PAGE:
No announcement yet.

Relating to "National Security..."

  • Filter
  • Time
  • Show
Clear All
new posts

  • Relating to "National Security..."

    Hi all,

    This past weekend I was out taking some pictures on Little Creek Naval Amphibious Base in Norfolk, which happens to be right under the runway 23 arrival path at ORF. Now, I'm in the military, active-duty, so I obvioulsy was on the base legally. The base has a area for plane viewing (or at least, that's what I assumed it was, since it was in clear view of the arrivals path and had a parking area and what-not).

    After about a half-hour or so, a MP drives by, notices me, I give him a friendly wave, he waves back, but then turns his cruiser around. He asks me what I am doing, I tell him - taking pictures, it's a hobby of mine and what not - it was obvious what I was doing, since I had my 400D in hand. What he then said is what bothered me...

    He said I "needed permission" to take any photos on the base, and couldn't take pictures of anything relating to "national security" - I guess, with the Patriot Act, ANYTHING can be national security-related now days! I just couldn't understand the logic in his reasoning, and frankly, I think he didn't know WHAT he was talking about. He was actually the same rank as I - PO2, or E-5.

    I mean, for one, I'm in the military, have been for five years, have been on a combat deployment overseas, and was on the base legally, not bothering anyone. I left anyway (AFTER I finished my lunch), and went to the other side of the fence, at Lake Whitehurst park, and didn't get bothered by anyone for the rest of the afternoon.

    Meanwhile, in cases like Oceana's annual air show, they will let any and EVERYBODY on the base to photograph, first hand, and up close, some of America's highest valued "national security" assets! Meanwhile, on a clear winter afternoon, by myself, with my single camera in hand, with approved ACCESS to a military installation, I can't take a picture of a Delta MD-88. BoGuS!

    (Hoists up bullsh*t flag)

    Thoughts? Any similar experiences?

  • #2
    You hear about this kinda stuff all the time...even more when it envolves the military, and I agree with you on the airshow thing. The only reason as to why I think its ok at airshows and not any other time is that at an airshow the aircraft aren't on any kind of mission. They're just there for public enjoyment.

    "Sorry Goose, but it's time to buzz the tower!"


    • #3
      Maybe, but I work at Oceana, on the flight line. I take pictures all the time there. And no one says ANYTHING because they know that since I'm there, ON THE BASE, that I'm allowed to be there, and am not a national security threat simple because I'm THERE.

      But, it's okay if I'm John Doe, on the other side of the fence, off the base. The MP is obviously a moron. If only people would think before they spoke. :rolleyes:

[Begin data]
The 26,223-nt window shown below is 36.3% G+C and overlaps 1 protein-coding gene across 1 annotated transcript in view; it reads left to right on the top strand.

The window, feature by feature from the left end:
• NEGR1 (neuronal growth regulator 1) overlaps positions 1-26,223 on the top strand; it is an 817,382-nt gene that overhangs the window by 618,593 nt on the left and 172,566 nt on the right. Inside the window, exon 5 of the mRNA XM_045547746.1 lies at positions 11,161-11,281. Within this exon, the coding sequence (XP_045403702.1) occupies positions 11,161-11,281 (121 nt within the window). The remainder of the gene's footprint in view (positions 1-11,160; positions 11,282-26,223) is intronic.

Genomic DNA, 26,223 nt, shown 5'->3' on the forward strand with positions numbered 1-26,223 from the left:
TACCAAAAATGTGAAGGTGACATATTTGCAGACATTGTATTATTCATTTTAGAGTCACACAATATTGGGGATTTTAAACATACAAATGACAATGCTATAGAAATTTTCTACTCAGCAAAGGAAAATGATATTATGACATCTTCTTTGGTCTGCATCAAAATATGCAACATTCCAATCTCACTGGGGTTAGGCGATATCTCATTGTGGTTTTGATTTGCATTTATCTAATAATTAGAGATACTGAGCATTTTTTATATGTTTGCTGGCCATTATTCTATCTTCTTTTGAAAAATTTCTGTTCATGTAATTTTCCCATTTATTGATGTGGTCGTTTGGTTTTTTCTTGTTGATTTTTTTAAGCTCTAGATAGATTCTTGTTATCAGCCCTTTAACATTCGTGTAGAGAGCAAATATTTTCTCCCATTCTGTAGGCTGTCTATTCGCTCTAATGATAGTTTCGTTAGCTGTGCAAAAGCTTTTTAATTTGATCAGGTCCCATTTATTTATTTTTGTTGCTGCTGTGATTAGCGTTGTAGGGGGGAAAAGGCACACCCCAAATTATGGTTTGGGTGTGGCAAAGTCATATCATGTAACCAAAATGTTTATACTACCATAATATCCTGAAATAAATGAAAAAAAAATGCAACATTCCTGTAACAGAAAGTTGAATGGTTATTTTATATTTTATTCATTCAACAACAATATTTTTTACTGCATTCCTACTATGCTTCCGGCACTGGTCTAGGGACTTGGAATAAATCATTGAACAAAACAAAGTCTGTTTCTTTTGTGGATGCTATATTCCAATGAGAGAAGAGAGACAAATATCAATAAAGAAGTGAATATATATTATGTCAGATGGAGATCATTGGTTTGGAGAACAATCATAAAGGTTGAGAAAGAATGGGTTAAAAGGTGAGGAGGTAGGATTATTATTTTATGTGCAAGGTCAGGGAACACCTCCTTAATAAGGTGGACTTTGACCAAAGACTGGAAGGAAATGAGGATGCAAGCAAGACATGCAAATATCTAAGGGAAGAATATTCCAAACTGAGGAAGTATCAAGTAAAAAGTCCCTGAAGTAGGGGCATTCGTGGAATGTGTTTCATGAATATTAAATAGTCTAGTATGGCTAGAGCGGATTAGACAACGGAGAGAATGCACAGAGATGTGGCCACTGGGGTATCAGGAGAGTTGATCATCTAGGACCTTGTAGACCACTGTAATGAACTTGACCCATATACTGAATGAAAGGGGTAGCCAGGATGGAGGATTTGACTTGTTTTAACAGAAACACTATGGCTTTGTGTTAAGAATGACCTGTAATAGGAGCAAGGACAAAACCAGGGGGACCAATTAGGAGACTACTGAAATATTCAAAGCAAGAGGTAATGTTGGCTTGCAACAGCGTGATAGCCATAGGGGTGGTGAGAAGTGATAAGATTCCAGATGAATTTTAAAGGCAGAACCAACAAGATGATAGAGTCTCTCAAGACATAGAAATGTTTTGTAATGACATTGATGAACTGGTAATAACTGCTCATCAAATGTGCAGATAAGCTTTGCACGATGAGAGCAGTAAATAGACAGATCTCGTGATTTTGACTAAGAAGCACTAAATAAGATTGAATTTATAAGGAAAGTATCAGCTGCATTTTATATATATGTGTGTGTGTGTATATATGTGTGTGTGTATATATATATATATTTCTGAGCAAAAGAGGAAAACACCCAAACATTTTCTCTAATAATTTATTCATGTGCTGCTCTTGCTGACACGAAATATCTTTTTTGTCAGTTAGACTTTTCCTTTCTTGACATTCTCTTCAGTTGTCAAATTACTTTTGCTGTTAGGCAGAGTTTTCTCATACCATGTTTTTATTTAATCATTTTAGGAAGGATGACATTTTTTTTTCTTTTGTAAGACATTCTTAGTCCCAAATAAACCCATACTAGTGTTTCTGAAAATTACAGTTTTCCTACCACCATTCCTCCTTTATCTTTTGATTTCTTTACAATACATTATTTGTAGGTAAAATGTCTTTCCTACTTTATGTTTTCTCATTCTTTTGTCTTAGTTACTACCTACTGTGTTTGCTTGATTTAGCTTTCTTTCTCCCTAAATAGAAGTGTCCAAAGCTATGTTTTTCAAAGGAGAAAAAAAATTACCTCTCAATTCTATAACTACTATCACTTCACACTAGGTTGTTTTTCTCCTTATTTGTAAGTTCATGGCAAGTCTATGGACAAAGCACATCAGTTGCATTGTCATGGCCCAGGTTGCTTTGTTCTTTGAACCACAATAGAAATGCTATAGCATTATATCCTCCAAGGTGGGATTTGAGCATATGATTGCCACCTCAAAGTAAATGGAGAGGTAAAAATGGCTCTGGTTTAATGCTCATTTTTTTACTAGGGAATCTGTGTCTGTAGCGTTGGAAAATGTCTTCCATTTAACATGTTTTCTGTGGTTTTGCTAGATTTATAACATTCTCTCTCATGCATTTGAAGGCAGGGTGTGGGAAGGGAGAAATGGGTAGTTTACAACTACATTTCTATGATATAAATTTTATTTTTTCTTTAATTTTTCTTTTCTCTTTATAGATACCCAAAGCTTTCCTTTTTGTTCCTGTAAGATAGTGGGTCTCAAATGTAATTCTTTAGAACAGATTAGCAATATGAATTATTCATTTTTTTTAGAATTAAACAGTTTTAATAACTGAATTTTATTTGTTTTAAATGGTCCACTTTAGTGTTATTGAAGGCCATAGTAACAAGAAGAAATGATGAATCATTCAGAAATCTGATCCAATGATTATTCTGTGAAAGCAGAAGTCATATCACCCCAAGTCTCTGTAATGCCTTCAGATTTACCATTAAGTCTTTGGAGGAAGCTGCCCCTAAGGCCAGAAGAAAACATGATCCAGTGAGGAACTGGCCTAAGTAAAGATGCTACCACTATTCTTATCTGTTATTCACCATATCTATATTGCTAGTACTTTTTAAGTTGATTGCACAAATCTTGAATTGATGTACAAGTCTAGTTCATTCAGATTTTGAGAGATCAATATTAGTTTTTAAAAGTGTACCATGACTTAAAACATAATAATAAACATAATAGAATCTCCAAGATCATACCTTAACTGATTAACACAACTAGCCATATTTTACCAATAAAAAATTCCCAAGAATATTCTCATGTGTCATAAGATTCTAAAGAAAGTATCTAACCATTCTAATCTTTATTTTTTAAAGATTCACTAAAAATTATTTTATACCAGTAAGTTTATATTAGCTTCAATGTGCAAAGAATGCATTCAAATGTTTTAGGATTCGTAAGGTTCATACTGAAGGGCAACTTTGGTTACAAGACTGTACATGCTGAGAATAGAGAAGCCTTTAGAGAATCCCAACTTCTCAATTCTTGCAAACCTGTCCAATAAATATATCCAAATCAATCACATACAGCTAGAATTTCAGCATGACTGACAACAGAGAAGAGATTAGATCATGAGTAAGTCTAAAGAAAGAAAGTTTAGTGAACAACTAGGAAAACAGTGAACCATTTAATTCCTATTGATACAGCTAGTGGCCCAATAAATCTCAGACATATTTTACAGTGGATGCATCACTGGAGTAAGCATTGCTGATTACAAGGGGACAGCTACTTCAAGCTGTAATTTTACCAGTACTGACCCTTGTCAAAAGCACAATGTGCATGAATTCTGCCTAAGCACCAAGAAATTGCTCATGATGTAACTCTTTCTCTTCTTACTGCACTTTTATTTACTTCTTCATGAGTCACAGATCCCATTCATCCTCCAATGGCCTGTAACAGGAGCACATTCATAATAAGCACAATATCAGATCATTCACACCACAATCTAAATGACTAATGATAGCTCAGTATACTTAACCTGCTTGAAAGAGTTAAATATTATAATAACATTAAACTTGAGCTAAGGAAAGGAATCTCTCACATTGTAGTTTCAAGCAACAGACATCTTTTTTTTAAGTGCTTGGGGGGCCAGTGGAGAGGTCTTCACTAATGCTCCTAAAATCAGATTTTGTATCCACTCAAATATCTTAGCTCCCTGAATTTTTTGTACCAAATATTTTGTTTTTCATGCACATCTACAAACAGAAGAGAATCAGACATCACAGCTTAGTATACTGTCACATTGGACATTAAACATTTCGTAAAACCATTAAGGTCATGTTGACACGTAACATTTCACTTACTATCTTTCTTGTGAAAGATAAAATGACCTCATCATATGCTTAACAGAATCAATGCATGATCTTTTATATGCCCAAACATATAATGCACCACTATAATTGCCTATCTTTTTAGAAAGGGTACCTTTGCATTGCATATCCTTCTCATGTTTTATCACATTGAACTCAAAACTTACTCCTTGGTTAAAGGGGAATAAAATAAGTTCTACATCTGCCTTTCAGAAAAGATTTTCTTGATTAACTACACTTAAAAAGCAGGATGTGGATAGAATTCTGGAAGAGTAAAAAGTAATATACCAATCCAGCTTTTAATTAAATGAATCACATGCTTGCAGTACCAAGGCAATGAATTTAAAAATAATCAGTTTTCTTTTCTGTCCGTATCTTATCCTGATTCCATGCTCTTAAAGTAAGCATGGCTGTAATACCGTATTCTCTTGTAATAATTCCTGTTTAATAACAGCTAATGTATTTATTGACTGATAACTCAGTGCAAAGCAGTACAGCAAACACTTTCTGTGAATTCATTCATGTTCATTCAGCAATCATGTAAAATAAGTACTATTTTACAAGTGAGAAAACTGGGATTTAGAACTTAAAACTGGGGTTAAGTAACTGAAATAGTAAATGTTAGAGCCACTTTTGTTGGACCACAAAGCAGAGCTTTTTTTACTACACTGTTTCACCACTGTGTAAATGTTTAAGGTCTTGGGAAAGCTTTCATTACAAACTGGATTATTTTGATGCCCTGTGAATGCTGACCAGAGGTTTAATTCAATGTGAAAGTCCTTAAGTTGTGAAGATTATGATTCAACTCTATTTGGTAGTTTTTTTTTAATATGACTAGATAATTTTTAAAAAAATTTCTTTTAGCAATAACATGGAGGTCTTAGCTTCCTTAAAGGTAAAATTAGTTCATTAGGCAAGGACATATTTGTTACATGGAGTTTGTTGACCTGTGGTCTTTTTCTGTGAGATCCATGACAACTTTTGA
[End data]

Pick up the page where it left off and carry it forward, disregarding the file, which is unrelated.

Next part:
Needless to say, I've been there a few times. And I'll continue going back. I'm not really afraid to make a stink about it.


      • #4
        Originally posted by flynavy
        The MP is obviously a moron. If only people would think before they spoke. :rolleyes:

        Needless to say, I've been there a few times. And I'll continue going back. I'm not really afraid to make a stink about it.
        You nailed it on the head right there, when I was up at NAS Brunswick doing an article on the BRAC closures of the New England Military bases I had a letter of intent from a magazine. I got there early to get some shots of the P-3s in the pattern. I was asked by on base security not to take pictures, lighting was bad so I just went on base.

        I was able to shoot on base for 2 hours, up close and everything. When I got off I went to the same spot to shoot again. The same people came out and stated I can't take pictures of the aircraft. When I stated I just spent two hours on the flightline with the PAO and ask what shots could I get out here that I couldn't get on base.

        Of course she didn't know and someone had to come out and talk to me. Tried to pass some BS that the land I was parked on was base land leased by the town and that I had to park a little further down. I was going to leave but stayed out of spite....

        I've heard of many military people needing to get approval from the base if they want to get pictures of the ramp. That would be the only thing I could suggest, just so they know.


        • #5
          Why didn't you let this guy know your rank and your employment history in the armed forces and especially on the base? Surely he would have left you alone if you'd proven to him you weren't about to launch a RPG out of your 400D


          • #6
            I already told you.

            Because he is a moron.

            And, since I was ON the base, what did it matter?


            • #7
              People just get nervous when they see us out there and make up whatever excuse they can muster up.

              Apperantly its okay if I stand on an elevated light pole at San Carlos(SQL) hovering over the airport fence next to a taxiway no more than 10 feet away from the aircraft taxiing by.

              BUT if I'm taking pictures 1/4 mile away from the same airport of landing aircraft, I'm asked by security guards at the miniture golf course to "Put away the camera before it is taken by authorities" because "there is a law where you need someones consent to take a photo of them" and I "don't have the pilots/aircraft owners permission." Thats a mouthfull comming from an arcade/minigolf rent-a-cop. Of course, I continued to take pictures once they left, anyway.

              Been meaning to share that one on the forums for a while.


              • #8
                I was with a friend and his aunt, picking up his uncle who was flying an F16 into Wright Patterson Air Force Base in Dayton, OH. While we were waiting outside the gate a couple MP's came up and one was very nice and was the first to talk to us. Then another gets out of the car and treats us like complete crap and says we shouldn't even be there and there's no way we'll ever be allowed out on the flight line.